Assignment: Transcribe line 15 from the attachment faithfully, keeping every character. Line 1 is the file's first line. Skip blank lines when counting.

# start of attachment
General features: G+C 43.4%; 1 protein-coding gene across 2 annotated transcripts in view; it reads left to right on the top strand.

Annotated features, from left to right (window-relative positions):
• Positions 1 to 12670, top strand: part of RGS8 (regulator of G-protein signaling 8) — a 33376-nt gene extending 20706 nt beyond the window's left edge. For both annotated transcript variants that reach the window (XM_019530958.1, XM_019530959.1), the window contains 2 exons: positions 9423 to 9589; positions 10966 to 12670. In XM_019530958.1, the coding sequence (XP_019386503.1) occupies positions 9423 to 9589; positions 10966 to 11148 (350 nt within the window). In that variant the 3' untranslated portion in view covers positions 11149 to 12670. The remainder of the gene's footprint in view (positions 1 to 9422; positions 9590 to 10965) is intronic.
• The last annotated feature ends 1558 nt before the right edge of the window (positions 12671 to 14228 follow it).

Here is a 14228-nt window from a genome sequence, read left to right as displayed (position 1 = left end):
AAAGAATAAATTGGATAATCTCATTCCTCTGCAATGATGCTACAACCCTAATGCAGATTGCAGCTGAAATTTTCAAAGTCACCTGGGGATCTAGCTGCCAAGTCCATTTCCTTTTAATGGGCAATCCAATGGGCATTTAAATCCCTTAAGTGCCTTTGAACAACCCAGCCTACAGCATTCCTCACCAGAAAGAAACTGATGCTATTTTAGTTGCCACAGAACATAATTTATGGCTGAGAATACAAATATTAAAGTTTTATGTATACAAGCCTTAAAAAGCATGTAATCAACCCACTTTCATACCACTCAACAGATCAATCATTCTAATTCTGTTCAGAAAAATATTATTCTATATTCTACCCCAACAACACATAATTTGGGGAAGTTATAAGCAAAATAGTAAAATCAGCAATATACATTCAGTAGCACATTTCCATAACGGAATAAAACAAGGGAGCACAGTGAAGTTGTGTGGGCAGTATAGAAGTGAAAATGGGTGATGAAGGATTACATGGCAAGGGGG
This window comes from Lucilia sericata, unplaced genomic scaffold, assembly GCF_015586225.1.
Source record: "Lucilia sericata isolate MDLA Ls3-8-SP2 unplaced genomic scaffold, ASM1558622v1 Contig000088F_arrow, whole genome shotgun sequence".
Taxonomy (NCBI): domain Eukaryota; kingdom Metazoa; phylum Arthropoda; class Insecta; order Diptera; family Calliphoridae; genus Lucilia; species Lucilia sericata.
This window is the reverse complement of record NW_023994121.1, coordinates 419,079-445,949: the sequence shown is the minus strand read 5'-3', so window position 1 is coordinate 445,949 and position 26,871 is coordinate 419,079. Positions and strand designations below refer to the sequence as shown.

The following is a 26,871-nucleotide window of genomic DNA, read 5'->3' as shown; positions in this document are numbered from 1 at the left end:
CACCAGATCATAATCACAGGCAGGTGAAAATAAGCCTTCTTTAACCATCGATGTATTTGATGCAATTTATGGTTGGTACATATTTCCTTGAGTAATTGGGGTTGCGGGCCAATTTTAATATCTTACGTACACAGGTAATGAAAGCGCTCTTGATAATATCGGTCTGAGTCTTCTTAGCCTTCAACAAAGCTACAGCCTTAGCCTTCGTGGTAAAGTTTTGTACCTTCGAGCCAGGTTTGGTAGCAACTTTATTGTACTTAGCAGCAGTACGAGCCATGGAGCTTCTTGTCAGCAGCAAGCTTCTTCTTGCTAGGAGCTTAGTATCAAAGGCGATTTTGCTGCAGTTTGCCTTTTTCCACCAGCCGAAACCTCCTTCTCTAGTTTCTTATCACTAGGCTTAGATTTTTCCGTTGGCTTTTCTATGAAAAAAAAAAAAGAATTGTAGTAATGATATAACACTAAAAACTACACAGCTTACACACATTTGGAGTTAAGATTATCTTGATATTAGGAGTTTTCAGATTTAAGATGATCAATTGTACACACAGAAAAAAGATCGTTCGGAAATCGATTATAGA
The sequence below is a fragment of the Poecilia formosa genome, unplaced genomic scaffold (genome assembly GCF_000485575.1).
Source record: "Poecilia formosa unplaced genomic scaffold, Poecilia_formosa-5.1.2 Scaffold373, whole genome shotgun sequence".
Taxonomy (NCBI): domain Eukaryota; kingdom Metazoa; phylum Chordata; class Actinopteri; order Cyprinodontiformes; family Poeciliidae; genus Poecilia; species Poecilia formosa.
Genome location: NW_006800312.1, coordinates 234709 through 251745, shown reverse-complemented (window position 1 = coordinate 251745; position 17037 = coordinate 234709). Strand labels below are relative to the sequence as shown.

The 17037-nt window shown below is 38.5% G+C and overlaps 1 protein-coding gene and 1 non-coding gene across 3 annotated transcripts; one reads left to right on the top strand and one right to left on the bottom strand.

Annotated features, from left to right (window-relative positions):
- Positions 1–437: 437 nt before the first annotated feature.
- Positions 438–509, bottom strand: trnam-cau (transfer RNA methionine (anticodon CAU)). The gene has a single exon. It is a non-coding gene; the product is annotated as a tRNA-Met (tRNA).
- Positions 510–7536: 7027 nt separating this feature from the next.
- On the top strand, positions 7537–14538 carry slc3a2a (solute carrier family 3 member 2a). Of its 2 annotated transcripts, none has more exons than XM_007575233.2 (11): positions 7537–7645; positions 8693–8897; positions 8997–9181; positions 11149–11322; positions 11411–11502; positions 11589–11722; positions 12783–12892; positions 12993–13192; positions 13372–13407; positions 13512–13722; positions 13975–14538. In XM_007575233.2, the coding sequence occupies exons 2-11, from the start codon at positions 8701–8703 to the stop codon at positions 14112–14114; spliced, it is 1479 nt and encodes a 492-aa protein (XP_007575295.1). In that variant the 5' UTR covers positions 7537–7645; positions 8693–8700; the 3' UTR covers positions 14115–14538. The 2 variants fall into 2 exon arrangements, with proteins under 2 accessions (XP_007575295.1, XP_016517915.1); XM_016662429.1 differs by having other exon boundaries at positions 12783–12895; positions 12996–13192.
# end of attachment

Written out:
Taxonomy (NCBI): domain Eukaryota; kingdom Metazoa; phylum Chordata; class Actinopteri; order Cyprinodontiformes; family Poeciliidae; genus Poecilia; species Poecilia formosa.